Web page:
This week Ocean Prime in Dallas held a media dinner to promote its new summer menu. Prior to attending, I knew its a steakhouse. I knew that the decor was upscale. But there were lots of things that I did not know. For instance, Ocean Prime placed third on D Magazine’s 20 top steakhouses in 2011. It also has about as many seafood dishes on its menu as it does meat. And, very importantly, Ocean Prime changes its menu seasonally.
The menu we tasted at our set dinner had been well chosen to highlight what Ocean Prime customers keep coming back for. Even the restaurant’s most popular dish, filet mignon, was in our meal – but more of that later. We started with Mayflower Oysters served family style with cocktail sauce. They were fresh and briny, a perfectly measured start. Also, Prince Edward Island (PEI to those who like their food named after airport codes) Mussels in a creamy broth were also light and suited to the season. Luckily, the assembled hacks had an aversion to mussels per se, so I picked up the bowl and slurped down the broth before it was removed, single-handedly preventing waste and increasing sustainability (I felt sustained). Despite being good, neither of these dishes could approach the level of something I had on my last visit to the restaurant – the chilled crab meat cocktail ($17). Quite the most opulent crab experience I have had in this town.
A crisp wedge of iceberg (with red onion, smoked bacon, grape tomatoes, bleu cheese and Cabernet buttermilk dressing) will satisfy the most ardent steakhouse salad lover. I was full of anticipation for the lobster bisque. I make this dish, so I have a deep respect for all
restaurants that go through the three stage process of stock-velouté-soup to make the same. Ocean Prime’s version is a Laura Ashley take on the idea – all oodles of heavy cream with masses of lobster meat submerged in its silky depths. This bisque was yellow, whereas mine usually comes out a rusty brown on account of it being made from cannibalized shells. One inventive extra: execuchef Sonny Pache drops a sweet corn fritter in the middle, forestalling any texture monotony by providing crispness on demand. This is one of best lobster bisques I have had, and I can visualize the experimentation and iterations going on in the corporate kitchen as it was being created. “No, more cream, a pint, not an ounce… Lighter on the brandy. Pile in the lobster meat…” To those who suffered in the creation, it was all worth it.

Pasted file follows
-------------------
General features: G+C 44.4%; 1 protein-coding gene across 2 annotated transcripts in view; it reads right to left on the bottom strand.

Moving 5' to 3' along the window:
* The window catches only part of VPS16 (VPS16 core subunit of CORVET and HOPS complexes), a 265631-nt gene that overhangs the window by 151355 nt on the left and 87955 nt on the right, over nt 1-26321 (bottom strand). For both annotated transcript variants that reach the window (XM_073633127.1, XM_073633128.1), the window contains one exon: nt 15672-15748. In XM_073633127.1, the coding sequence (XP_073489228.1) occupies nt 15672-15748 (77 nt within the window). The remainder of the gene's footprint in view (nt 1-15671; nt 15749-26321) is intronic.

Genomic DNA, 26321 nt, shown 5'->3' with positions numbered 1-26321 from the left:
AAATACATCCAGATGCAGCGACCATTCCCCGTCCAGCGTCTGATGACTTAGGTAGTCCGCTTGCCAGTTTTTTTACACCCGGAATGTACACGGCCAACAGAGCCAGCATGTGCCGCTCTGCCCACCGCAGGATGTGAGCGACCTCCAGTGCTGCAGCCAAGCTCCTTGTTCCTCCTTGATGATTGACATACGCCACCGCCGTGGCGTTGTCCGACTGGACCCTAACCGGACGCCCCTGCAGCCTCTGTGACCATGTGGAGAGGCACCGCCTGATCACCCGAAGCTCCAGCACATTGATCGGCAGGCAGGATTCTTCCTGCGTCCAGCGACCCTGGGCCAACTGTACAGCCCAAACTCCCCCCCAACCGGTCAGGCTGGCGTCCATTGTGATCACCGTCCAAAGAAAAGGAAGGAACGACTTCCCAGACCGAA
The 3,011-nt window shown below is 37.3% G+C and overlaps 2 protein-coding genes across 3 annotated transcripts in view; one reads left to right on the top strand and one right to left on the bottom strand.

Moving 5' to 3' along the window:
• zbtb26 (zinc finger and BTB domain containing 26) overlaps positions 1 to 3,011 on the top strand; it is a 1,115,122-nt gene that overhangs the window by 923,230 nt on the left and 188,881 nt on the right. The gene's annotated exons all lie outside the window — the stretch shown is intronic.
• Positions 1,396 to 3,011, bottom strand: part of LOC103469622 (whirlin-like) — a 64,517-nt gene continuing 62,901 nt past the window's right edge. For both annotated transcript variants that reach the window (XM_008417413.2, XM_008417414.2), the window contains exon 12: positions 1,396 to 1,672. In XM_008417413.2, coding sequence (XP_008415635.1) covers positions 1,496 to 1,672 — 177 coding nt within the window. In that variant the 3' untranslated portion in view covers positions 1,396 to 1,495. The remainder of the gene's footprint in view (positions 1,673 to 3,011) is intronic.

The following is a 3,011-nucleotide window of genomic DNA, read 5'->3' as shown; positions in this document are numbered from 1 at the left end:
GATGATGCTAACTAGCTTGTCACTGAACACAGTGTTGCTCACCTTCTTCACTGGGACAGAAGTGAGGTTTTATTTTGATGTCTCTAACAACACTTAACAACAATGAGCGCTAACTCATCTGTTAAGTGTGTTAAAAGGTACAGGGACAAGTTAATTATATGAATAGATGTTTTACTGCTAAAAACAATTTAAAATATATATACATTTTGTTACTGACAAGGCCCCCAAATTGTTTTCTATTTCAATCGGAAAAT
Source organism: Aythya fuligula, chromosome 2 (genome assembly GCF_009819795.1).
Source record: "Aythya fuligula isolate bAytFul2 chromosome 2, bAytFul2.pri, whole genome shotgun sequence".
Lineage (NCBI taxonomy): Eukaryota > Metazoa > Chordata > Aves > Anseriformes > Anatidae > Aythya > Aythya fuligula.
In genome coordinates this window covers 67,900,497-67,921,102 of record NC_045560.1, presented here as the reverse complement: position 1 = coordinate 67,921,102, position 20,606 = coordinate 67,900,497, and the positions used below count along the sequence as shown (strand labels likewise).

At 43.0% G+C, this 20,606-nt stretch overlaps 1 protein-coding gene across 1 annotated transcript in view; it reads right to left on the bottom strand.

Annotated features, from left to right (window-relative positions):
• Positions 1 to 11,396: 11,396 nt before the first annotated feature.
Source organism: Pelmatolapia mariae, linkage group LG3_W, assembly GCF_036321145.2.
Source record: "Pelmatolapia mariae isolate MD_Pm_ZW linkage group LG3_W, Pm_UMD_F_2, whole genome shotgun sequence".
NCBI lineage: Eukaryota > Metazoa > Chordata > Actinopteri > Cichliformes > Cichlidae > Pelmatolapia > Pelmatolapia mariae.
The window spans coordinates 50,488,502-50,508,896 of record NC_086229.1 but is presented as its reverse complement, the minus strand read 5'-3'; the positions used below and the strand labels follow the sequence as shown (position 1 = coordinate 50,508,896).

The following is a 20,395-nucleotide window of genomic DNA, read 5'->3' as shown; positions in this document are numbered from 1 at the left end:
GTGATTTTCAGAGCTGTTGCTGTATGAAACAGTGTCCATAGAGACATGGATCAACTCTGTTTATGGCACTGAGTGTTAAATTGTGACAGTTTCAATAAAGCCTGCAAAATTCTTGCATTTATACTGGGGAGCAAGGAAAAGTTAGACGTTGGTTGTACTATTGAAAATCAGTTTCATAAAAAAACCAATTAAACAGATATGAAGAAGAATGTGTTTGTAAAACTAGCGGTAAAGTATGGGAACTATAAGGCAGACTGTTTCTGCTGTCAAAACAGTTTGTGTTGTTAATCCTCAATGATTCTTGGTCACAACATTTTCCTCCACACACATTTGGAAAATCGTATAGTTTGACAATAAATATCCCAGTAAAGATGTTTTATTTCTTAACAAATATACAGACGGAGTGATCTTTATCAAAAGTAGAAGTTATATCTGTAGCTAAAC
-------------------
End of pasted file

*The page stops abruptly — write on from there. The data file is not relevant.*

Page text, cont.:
Next a crab cake, admirable for its absence of filler in lieu of the sweet meat. This is a light dish, just in case you are planning to go and wondering if you need to keep room for the main course (you do).
The main course was the restaurant equivalent of a coup d’état. We were the couped side. Chilean Sea Bass and Filet Mignon were served in the same course – the favorite and second favorite dish on the menu, on the same plate. It wasn’t that the filet was simply dressed with house made seasoning and perfectly cooked medium rare, or that the sea bass was served with glazed carrots and Champagne truffle sauce. It was the sides of tender sweet corn, creamed spinach, lobster mashed potatoes and truffled mac ‘n’ cheese that just blew us away. Each is conceived in a style that only a Russian oligarch could tire of. Just like corners at a race track are given names after famous racing drivers, you feel like these dishes should
be named after famous eaters. The Julia Childs Creamed Spinach. The Oliver Hardy Lobster Mashed Potatoes. These are not sides; they are monuments.
Just to test whether any life remained in the hacks, three house made desserts were brought out to finish us off. Blueberry lemon cheesecake, peanut butter torte and carrot cake. The latter cannot be moved any further north, or it will interfere with the flight path into Love Field, so tall is it. The sweet flavors are addictive, but maybe should be split between two as the helpings are filling.
The drinks provide a small selection of eight cocktails that nonetheless focus on fresh ingredients. The wine list is an expensive (3x times retail or more) over-Californicated cellar. There are no Viognier wines, no Chilean wines, one Argentinean, and nothing from Texas. Curiously, there is no Bordeaux. This list was chosen by headquarters and desperately needs some local input.
Ocean Prime can be found in several locations around the country. Each offers the same menu to assure the country-hopping expense account users who are lucky to frequent it of a familiar experience and exemplary service. They do source locally, as available. In the realm of Dallas destination steakhouses (a tough bunch) Ocean Prime keeps its neck well above water.